Herman Cain's Terrible Joke About Electrocuting Illegal Immigrants

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Can the GOP candidate explain what it is about that subject he finds funny?

Herman Cain speaking - Darren Hauck Reuters - banner.jpg

A poor man, his wife and their child walk toward a fence.

"We have to climb over," says the man.

"I'll go first," says his son.

"Wait, what does that sign say?" says his wife.

But it's too late. When the kid touches the fence, an electric current runs through his body. The smell of burning flesh fills the air. He falls down on the dirt. He's dead.

A tragic, blood-boiling story?

Or a funny joke?

If it sounds like a joke, you share Herman Cain's sense of humor. The GOP candidate joined the apparent movement in the GOP to make sure lots of Hispanic voters are always suspicious of it by detailing to two Tennessee crowds a proposed border fence. "It's going to be 20 feet high," Cain said. "It's going to have barbed wire on the top. It's going to be electrified. And there's going to be a sign on the other side saying, 'It will kill you -- Warning.'" The crowd cheered, joining the apparent movement of partisan GOP crowds enthusiastic about state sanctioned killing.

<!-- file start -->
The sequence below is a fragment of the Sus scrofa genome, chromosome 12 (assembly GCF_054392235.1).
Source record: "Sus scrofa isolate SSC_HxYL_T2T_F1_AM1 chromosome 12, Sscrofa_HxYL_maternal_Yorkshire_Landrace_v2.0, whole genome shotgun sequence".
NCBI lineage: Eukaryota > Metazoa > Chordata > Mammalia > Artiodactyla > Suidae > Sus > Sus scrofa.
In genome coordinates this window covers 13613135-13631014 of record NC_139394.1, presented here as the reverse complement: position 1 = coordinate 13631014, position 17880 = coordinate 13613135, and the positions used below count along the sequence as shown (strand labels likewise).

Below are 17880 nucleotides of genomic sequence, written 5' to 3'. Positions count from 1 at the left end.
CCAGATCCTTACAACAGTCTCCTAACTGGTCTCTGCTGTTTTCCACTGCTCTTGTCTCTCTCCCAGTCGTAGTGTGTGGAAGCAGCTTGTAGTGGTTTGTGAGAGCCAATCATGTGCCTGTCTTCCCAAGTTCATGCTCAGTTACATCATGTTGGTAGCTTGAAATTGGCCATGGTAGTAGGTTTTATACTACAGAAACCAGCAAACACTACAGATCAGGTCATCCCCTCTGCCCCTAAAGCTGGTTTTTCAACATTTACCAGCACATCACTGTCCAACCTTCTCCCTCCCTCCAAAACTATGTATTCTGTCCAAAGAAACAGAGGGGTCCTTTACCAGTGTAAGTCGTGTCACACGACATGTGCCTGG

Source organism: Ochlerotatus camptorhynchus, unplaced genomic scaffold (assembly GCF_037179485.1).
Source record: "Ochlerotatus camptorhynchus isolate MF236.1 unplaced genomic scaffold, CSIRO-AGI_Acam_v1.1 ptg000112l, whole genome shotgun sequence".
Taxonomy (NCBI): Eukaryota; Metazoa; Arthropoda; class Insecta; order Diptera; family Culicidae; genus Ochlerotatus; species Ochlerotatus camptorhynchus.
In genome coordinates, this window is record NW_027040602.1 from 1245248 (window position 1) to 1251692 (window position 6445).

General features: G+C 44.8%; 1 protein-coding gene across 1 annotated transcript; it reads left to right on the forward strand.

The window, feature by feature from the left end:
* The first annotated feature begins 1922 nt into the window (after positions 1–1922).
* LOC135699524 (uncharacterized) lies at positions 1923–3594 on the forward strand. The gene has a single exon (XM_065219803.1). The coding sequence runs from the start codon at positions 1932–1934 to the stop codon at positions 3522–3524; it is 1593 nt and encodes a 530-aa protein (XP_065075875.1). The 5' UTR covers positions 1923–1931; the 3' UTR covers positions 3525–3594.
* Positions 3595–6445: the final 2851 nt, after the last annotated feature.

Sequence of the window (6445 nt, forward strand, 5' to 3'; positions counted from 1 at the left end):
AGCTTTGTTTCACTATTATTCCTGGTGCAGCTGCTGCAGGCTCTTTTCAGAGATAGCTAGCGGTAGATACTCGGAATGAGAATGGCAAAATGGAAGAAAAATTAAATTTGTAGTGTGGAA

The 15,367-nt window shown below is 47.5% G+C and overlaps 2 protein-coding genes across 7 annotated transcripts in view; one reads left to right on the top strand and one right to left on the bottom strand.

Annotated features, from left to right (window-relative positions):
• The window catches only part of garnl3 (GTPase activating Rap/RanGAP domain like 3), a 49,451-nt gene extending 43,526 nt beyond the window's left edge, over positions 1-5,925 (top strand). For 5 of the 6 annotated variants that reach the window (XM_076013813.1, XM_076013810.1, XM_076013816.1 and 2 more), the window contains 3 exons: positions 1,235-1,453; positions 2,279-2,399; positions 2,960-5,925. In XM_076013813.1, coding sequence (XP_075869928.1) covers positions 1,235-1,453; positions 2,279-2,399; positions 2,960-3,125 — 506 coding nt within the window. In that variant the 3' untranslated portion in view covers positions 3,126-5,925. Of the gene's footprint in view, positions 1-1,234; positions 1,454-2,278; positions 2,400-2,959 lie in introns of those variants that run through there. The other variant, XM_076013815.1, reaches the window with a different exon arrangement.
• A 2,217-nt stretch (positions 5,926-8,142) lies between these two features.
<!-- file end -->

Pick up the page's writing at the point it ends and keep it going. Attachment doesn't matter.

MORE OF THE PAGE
The next day, on "Meet the Press," Cain insisted he wasn't serious.

"That's a joke," he said. "That's not a serious plan. I've also said America needs to get a sense of humor."

I wish Cain's next interviewer would press him to explain the joke, and why he deems it to be funny. I'd like to understand the thinking behind the setup and the punchline. Cain is willing to draw out, indulge and exploit the worst impulses in humanity to boost his political career. If Republicans want as their nominee a candidate whose idea of humor involves a fence that kills any immigrant who touches it, they've found their man. 


Image credit: Reuters
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Conor Friedersdorf is a staff writer at The Atlantic, where he focuses on politics and national affairs. He lives in Venice, California, and is the founding editor of The Best of Journalism, a newsletter devoted to exceptional nonfiction.

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